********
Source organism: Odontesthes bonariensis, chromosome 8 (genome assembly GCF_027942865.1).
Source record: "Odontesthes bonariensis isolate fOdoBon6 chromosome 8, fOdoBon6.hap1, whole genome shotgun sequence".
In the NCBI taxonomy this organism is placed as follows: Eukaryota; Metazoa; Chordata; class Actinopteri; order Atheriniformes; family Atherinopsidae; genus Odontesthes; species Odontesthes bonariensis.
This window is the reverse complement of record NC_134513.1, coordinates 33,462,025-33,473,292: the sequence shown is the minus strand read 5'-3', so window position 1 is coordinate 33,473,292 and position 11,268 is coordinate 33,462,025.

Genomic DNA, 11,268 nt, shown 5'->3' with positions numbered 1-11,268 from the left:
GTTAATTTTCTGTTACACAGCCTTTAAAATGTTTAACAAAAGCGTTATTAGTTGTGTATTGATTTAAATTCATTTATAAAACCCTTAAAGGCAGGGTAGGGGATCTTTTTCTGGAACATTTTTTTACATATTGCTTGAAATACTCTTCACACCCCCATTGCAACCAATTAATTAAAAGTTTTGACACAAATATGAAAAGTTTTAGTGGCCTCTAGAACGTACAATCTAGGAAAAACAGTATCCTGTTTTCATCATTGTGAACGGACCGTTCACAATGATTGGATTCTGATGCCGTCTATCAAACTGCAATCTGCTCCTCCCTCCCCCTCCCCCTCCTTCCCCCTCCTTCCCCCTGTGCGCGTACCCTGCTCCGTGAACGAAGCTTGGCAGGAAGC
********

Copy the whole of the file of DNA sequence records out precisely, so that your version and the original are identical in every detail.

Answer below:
Source organism: Odontesthes bonariensis, chromosome 8 (genome assembly GCF_027942865.1).
Source record: "Odontesthes bonariensis isolate fOdoBon6 chromosome 8, fOdoBon6.hap1, whole genome shotgun sequence".
In the NCBI taxonomy this organism is placed as follows: Eukaryota; Metazoa; Chordata; class Actinopteri; order Atheriniformes; family Atherinopsidae; genus Odontesthes; species Odontesthes bonariensis.
This window is the reverse complement of record NC_134513.1, coordinates 33,462,025-33,473,292: the sequence shown is the minus strand read 5'-3', so window position 1 is coordinate 33,473,292 and position 11,268 is coordinate 33,462,025.

Genomic DNA, 11,268 nt, shown 5'->3' with positions numbered 1-11,268 from the left:
GTTAATTTTCTGTTACACAGCCTTTAAAATGTTTAACAAAAGCGTTATTAGTTGTGTATTGATTTAAATTCATTTATAAAACCCTTAAAGGCAGGGTAGGGGATCTTTTTCTGGAACATTTTTTTACATATTGCTTGAAATACTCTTCACACCCCCATTGCAACCAATTAATTAAAAGTTTTGACACAAATATGAAAAGTTTTAGTGGCCTCTAGAACGTACAATCTAGGAAAAACAGTATCCTGTTTTCATCATTGTGAACGGACCGTTCACAATGATTGGATTCTGATGCCGTCTATCAAACTGCAATCTGCTCCTCCCTCCCCCTCCCCCTCCTTCCCCCTCCTTCCCCCTGTGCGCGTACCCTGCTCCGTGAACGAAGCTTGGCAGGAAGC